Deep mutational scanning (DMS)21 libraries, prepared as described (supplemental Methods; supplemental Figures 1 and 2 [available on the Blood Web site]), were retrovirally expressed in interleukin 3 (IL-3)-dependent Ba/F3 cells and selected for factor-free growth by 48 hours of culture without IL-3 or any other cytokines. TpoR complementary DNA prepared from selected and unselected populations was Illumina sequenced to identify and quantitate variants. Changes in variant frequencies are summarized as Enrich222 scores and presented in sequence-function heat maps where red indicates enrichment and blue indicates depletion of each receptor variant after culture without IL-3. Details of sequencing data analysis for the screens and growth/signaling assays for individual variants can be found in figure legends and supplemental Methods. MPL exon 10 sequencing data from 2452 MPN patients was reviewed to identify mutations that showed transforming or enhancing effects in our screens.
Results and discussion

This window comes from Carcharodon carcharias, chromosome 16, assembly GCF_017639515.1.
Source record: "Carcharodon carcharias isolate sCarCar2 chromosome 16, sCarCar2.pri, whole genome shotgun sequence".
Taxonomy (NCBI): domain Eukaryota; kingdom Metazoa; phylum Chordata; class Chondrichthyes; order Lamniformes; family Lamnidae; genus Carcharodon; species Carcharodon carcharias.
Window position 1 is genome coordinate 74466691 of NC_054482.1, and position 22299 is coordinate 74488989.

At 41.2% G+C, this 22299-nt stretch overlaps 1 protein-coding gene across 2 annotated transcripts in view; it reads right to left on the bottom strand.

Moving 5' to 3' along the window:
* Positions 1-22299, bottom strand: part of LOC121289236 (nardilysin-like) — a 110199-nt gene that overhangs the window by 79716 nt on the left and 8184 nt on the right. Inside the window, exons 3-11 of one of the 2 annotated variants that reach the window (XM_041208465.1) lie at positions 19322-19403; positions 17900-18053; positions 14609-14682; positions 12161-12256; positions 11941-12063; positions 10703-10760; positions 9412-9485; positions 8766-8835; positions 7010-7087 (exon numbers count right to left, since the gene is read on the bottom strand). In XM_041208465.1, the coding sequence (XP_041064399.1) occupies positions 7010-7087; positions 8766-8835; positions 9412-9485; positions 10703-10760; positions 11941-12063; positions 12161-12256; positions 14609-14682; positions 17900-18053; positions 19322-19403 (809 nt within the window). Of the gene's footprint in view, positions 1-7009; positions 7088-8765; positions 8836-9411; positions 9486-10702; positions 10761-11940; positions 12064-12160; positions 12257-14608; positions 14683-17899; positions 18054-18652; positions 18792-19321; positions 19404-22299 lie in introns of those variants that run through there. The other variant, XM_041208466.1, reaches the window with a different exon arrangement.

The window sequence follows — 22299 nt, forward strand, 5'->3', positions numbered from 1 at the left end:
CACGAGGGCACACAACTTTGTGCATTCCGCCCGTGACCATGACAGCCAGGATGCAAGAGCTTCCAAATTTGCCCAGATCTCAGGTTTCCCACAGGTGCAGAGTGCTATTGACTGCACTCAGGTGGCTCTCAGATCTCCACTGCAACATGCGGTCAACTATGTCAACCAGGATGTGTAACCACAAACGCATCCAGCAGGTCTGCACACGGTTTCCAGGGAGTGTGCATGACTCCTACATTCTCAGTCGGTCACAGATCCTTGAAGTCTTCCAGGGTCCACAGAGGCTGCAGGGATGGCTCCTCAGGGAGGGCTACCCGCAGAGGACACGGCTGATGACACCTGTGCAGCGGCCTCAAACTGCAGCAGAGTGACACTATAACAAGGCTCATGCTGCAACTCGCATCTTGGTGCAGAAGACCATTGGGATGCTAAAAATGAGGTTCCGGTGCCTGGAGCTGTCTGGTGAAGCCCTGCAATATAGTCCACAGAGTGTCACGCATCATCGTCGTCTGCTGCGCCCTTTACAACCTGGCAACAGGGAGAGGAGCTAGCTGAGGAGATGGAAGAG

To identify novel drivers and modifiers of MPNs, we performed 2 DMS screens designed to identify all single amino acid substitutions in the TpoR TMD that conferred factor-free growth or enhanced the growth phenotype of S505N in Ba/F3 cells. In the first screen, 24 of the 580 TpoR variants examined were enriched relative to wild type (WT) upon cytokine withdrawal (Figure 1A red squares), indicating constitutive receptor activation. All other variants were depleted (Figure 1A white to blue squares) and therefore did not result in constitutive activity. Enriched variants included the expected S505N6,7 and many different substitutions at W515.4,5,9 In addition, S493L/C, L498W, V501S/A, L502S/C, and L508Q were significantly enriched. H499C and V501G showed possible weak enrichment. Each of these variants was isolated from the DMS library or regenerated using traditional site-directed mutagenesis, resequenced, and tested separately for growth in IL-3, Tpo, or no cytokine (Figure 1B). Cells expressing strongly enriched variants were responsive to Tpo (Figure 1B green bars) and grew over 2 days with no cytokines (Figure 1B red bars), whereas WT TpoR, H499C, and V501G cells died upon cytokine withdrawal. Several of the newly identified variants (L498W, V501S, V501A, and L502S) showed significant STAT5 and/or extracellular signal-regulated kinase 1/2 (ERK1/2) phosphorylation in the absence of cytokines (Figure 1C and D; supplemental Figure 3). Enrichment scores from the DMS screen and cell growth in the independent assay were strongly correlated (Figure 1E), confirming that variant counts in the mixed cell population from our DMS screen accurately reflected the strength of individual variant phenotypes.